Italian President Sergio Mattarella yesterday chose Foreign Minister Paolo Gentiloni (the possibility of a short-term government) to replace Matteo Renzi as the country’s new Prime Minister. The choice, in line with the requirements of Italy’s constitution, points to a long season of political campaigning over at least the next few months. The priority until then will be the new electoral law and the country’s immediate domestic and international obligations.

Protests and courts

While some sections of the opposition parties have loudly protested the decision and demanded early elections Mattarella had little choice within the limitations of Italy’s supreme Charter.

In fact, rather than being a direct criticism of Mattarella, these protests are the first shots of the election campaign that all now expect. The only question will be its final date.

The first important date will be January 21st next when Italy’s Constitutional Court will hand down its determination on the constitutionality of the recently approved electoral law known as the “Italicum”. Any proposal for a new law will depend on this decision by the court and will start the political negotiations before the presentation of the draft law to Parliament. Given the delicate situation of the country politically there is no doubt that Mattarella, himself a former Judge of the Court, will keep a tight rein on any new modifications to the electoral law to avoid unnecessary delays or controversy.

Another clear sign of the upcoming national elections is the decision by former Premier Matteo Renzi (On announcing his resignation from office Prime Minister Matteo Renzi) to work full time in his position of Secretary of the majority Partito Democratico and in particular to shore up the party’s electoral base and to attract once more the young voters that were the moving force of his rise to power three years ago.

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Naturally, the opposition parties hoping to win the elections are maneuvering to gain the upper hand as the major candidate to form an alternative government. The Movimento 5 Stelle led by former comic Beppe Grillo will be looking for a major win as they obstinately refuse to collaborate with other parties and will want to form a government on their own. They led the cry for immediate elections because they are embroiled in a forged signature scandal currently under investigation and as their political rallying cry is for a return of honest government any decision to proceed to the courts on this matter will be a major blow to their ambitions.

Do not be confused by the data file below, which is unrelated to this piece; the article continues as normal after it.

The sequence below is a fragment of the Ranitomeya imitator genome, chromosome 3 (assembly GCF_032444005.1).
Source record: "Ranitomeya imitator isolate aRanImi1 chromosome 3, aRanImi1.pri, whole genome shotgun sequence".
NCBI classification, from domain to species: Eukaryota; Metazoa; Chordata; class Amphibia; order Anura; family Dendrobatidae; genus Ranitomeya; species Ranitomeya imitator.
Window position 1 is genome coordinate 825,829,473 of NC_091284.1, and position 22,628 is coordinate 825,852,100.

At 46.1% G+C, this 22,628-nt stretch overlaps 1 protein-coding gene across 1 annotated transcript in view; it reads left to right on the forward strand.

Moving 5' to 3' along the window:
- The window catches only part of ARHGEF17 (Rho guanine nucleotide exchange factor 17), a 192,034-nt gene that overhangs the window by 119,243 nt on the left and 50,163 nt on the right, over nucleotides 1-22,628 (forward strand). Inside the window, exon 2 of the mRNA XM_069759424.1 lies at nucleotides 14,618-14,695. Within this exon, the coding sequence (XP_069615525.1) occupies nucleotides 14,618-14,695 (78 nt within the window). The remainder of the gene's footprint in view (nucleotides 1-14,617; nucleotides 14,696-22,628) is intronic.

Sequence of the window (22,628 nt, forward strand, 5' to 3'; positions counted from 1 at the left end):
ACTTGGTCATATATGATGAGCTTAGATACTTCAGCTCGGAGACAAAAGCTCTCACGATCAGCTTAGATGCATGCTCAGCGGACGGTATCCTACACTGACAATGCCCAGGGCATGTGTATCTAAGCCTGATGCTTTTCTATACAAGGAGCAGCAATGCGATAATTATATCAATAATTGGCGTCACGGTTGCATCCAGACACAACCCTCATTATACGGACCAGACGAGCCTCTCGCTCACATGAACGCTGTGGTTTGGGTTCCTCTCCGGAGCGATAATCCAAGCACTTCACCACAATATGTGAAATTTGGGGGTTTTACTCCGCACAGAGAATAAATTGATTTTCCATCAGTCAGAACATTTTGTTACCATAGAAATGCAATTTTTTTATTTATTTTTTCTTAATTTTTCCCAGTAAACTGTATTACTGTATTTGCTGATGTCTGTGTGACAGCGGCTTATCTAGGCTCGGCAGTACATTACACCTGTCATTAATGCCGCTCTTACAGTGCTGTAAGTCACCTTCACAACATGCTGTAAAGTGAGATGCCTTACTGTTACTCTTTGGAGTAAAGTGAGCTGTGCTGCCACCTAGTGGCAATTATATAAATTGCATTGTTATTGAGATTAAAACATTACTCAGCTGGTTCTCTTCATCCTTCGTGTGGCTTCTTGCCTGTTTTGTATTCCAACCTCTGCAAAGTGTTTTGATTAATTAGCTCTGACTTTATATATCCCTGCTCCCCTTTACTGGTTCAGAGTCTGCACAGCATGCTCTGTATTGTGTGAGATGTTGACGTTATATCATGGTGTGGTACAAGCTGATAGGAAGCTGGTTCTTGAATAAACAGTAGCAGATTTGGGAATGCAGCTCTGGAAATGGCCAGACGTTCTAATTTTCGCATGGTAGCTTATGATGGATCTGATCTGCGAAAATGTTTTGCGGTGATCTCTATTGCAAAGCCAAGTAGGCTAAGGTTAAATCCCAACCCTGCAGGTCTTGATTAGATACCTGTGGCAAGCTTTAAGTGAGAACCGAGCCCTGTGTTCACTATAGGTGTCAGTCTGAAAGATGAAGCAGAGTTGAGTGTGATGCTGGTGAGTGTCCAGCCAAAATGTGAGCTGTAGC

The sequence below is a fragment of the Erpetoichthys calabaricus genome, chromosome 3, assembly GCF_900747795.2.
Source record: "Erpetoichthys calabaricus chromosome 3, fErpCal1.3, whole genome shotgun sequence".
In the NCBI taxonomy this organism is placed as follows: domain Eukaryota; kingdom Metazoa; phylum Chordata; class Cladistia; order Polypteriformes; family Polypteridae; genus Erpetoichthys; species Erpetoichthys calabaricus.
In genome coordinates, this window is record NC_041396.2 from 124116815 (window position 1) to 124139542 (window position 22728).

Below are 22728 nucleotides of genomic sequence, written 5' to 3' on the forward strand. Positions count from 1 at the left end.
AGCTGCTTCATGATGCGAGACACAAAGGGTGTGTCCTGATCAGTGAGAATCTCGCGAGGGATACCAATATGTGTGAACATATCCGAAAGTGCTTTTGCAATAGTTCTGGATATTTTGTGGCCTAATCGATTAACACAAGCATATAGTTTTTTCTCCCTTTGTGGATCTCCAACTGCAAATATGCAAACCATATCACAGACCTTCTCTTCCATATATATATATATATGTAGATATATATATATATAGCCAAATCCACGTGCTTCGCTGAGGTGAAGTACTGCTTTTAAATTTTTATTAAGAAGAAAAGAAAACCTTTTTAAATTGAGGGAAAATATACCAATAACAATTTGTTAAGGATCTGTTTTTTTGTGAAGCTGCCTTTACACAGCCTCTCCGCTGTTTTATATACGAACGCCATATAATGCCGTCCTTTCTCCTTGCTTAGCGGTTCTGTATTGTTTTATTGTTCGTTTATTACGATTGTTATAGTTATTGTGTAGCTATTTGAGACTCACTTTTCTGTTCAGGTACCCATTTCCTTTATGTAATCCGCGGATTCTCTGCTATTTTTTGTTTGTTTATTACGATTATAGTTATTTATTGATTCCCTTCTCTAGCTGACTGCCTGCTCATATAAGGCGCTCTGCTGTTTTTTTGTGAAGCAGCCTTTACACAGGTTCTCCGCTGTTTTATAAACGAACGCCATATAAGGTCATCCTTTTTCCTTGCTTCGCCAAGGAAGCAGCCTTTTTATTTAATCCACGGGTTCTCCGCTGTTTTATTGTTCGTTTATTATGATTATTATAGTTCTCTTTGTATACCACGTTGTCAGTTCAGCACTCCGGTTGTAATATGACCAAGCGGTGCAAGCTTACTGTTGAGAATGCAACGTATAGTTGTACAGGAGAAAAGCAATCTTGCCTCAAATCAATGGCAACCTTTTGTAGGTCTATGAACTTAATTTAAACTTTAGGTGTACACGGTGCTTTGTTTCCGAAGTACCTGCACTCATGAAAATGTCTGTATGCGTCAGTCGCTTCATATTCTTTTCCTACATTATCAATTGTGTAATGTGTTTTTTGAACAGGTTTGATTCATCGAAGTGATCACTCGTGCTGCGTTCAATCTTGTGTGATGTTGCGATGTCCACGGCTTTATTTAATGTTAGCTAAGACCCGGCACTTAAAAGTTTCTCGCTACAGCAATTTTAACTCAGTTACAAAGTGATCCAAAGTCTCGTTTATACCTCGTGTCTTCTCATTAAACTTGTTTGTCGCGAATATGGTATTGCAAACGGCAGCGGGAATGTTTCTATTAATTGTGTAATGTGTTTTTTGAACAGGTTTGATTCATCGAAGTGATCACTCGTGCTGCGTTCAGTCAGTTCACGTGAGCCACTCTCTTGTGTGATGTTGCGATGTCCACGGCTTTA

The other opposition parties are currently undergoing a period of internal stress caused by Silvio Berlusconi’s insistence on playing a direct role in the party despite his ban from taking public office. While the members of his own party Forza Italia will not oppose him publicly, the other former government coalition partners have publicly stated that they are looking for new and younger leadership.

They are also in disagreement over the modifications to electoral law and these differences may cause problems in the formation of a successful coalition to fight what is looking like a three-way race for the next elections.

Political leadership and aims

In addition, the loss of the constitutional referendum on December 4th does not mean that reforms to the country’s political system are no longer required. If anything the week since then has only shown the need for such reforms and they will surely form part of the upcoming political campaign season.

While Gentiloni will form the new government over the next few days recent polls have shown that Matteo Renzi is still the first choice for his party’s members to lead them into the next election. The opposition groupings have now to decide who will oppose him as their figureheads for the campaign ahead.

In any case, there is now an intriguing period of political battles ahead for the country and nobody knows who will win what will probably be a very hard fought and bitter electoral war.